Overall I love the sport and I am committed to my development as an athlete. However, Ironman racing is incredibly tough and finishing today would take away from my ability to do well at Kona. It would have been worthwhile in my opinion for a podium or win in my hometown, but not for 8th. I know so many people would give lots to trade shoes and I don't want to disrespect or take away from anyone's accomplishment on the day. I really do love this sport and the lifestyle, but ultimately I want to win one of these so I hope you can understand this.

Looking forward I will reassess this week for my plans regarding Kona. As of now I am planning to head back to Tucson in a couple of weeks but hope to get in some solid training before I leave. I will give some thought about Tahoe but after talking with Mike Reilly and Bryan Rhodes I will probably scrap it.
My weekly swimbike, and run totals:

Total: 264 Miles / 19 hours 27 minutes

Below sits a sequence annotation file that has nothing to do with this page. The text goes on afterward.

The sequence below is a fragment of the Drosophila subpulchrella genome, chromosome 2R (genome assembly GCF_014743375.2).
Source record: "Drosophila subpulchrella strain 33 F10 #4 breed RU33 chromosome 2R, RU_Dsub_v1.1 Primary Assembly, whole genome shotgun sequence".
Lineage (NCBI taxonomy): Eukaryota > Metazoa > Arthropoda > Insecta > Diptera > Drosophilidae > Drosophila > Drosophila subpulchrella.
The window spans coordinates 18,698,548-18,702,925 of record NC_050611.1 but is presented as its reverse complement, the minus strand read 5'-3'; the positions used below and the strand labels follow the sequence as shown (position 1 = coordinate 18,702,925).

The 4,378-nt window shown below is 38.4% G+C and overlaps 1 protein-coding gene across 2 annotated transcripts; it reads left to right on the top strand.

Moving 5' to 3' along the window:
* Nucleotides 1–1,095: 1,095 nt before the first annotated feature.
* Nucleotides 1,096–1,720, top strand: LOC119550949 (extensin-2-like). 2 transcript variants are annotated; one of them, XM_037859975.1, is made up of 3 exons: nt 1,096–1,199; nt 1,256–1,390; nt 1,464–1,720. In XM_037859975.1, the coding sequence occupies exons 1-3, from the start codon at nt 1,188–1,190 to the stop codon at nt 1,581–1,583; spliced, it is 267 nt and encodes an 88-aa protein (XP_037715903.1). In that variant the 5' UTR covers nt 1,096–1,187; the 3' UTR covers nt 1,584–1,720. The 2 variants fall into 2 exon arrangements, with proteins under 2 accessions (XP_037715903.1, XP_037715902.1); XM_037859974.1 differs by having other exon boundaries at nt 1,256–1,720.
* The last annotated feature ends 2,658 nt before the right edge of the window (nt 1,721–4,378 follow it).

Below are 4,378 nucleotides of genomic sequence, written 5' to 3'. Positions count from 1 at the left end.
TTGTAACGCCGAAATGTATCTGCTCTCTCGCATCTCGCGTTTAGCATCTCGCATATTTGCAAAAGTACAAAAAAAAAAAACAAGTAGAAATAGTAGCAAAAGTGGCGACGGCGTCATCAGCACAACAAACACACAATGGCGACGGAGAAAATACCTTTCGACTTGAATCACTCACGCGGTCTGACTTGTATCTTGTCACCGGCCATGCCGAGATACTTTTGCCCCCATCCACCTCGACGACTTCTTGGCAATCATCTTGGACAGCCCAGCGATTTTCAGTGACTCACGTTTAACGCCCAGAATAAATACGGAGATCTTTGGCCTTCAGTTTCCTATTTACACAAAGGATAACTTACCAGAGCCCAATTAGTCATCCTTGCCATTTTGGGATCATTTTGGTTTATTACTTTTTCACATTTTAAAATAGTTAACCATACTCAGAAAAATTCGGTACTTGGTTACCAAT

Swim: 20,575 yards / ~10 miles / 4 hours 28 minutes
Bike: 225 miles / 11 hours 25 minutes
Run: 30 miles / 3 hours 33 minutes
Core:  0 sessions / 0 hours 0 minutes

8/26 - 9/1 - Professional Triathlete Training Log - Weekly Swim, Bike, and Run Miles

You would think after my 3rd place performance last week at Ironman Louisville that I may have earned a tiny bit of rest between it and Ironman Wisconsin. However, that is not how I chose to reward myself. Truthfully, I felt better after Ironman Louisville than I have ever felt post Ironman. This came as quite the surprise as although I did have an easier time on the bike there, I still had to run 26.2 in 90+ degree heat. Although I felt good, the ramp up was pretty steep with Monday being a complete travel day. Tuesday was a struggle but I made drastic improvements Wednesday, Thursday, and Friday.